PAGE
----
Fruhvirtova: ‘Being ranked around 50 is not a big deal, I want to go higher’

Linda Fruhvirtova looks set to be the youngest regular on the WTA Tour. We talked to her at the BNP Paribas Open

Linda Fruhvirtova INDIAN WELLS, CA – MARCH 10: Linda Fruhvirtova (CZE) reacts to a point during the BNP Paribas Open on March 10, 2023 at the Indian Wells Tennis Garden in Indian Wells, CA. (AI/Reuters/Panoramic)

Now that Coco Gauff is 18, and very soon to be 19, it appears to be Linda Fruhvirtova’s turn to be the youngest player featured at many WTA events. Take, for instance, this year’s Australian Open, where the 17-year-old Czech was the youngest person to reach the round of 16 since Gauff in 2020.

This year she was the youngest player in the main draw at the BNP Paribas Open, and reached the second round before falling to No 27 seed Anhelina Kalinina in three tight sets.

We caught up with Fruhvirtova, who will turn 18 on May 1, after her first-round win over Egypt’s Mayar Sherif.

That was quite a win over Mayar Sherif, a real battle to win 0-6, 6-2, 6-3. You didn’t win any games in the opening set, yet you still found a way to win…

It definitely feels great, especially after the first set, and I was really happy that I was able to come back and turn things around, and just fight through it and yes, I’m happy to get the first win here. I think you just have to keep believing that you can come back and just keep believing and fighting for every point. Every game is worth fighting for because it can turn around pretty quickly.

I just wanted to put more pressure in the second set, and just keep fighting and believing.

It’s been a fantastic start to the season for you. Second week in Melbourne and a career-high ranking. Top 50 is next. How does it make you feel about your future?

To be honest I didn’t think of the Australian Open as a big deal, or to be ranked around 50 is a big deal because it’s not where I want to go. I want to go further. Of course it was a great success but I want to keep improving. This is not where I want to stop, I want to keep going higher, so that’s my mindset that there’s still a long way to go.

Do you feel that the losses are valuable tools for your development, even though they can be painful at times?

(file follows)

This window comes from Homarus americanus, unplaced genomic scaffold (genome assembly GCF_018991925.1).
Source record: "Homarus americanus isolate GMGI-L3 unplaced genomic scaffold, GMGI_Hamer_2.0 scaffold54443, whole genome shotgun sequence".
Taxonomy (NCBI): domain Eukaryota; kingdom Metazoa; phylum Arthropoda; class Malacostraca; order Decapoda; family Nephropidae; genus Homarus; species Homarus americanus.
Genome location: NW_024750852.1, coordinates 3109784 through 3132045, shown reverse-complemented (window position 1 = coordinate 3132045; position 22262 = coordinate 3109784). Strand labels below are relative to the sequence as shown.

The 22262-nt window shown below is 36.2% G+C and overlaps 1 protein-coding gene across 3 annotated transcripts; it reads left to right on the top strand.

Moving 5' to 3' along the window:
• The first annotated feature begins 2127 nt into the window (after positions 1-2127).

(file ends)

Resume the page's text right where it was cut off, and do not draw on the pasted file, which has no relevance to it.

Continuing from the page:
Definitely I am still pretty new to the tour, this will be my first full year on the women’s tour, and yes, I think you really have to adapt to the women’s game because it’s different than the juniors and I think definitely some matches that I lost really helped me to win some more important ones. It’s just getting those experiences and playing these big matches on big stages, against great players, it’s definitely something and still is something that I need.

Can you elaborate a bit about the lessons you can learn, take for instance your match against two-time Slam champion Muguruza at the US Open last year?

It was still a really good success for me at the US Open but I definitely felt like I could do more. I learned my lessons from that match and I also saw what I had to improve. How was her level, the speed of her shots, the power. It was definitely good for me to see and to feel, because one thing is watching on TV and the other thing is playing the opponent in these stadiums.

When it is time to look back on your matches, who helps you with the analysis? Is it your father, coach Patrick, or a collaborative effort between your whole team?

I think there is always more than one person behind success. Patrick has been helping me since I was pretty much very young and my parents are always around – they are definitely spending the most time with me and they should probably get the most credit. It takes a team effort and also I have to be open and able to learn.

Your sister Brenda is not with you this week, but she was with you at the Australian Open and will certainly be with you in the future. Are you prepared to face a future that will feature many matches against someone you care about so much?

It’s happened before in juniors. In juniors it happened three weeks in a row in the final, so I mean we couldn’t complain, that was pretty good. Of course when you are standing across from each other it’s not the most comfortable thing in the world. First round is much less comfortable than if you were to play a final against each other. She has these age eligibility rules that didn’t let her play much [since] Australia, but I’m sure she’ll be fine and we’ll see her a lot.

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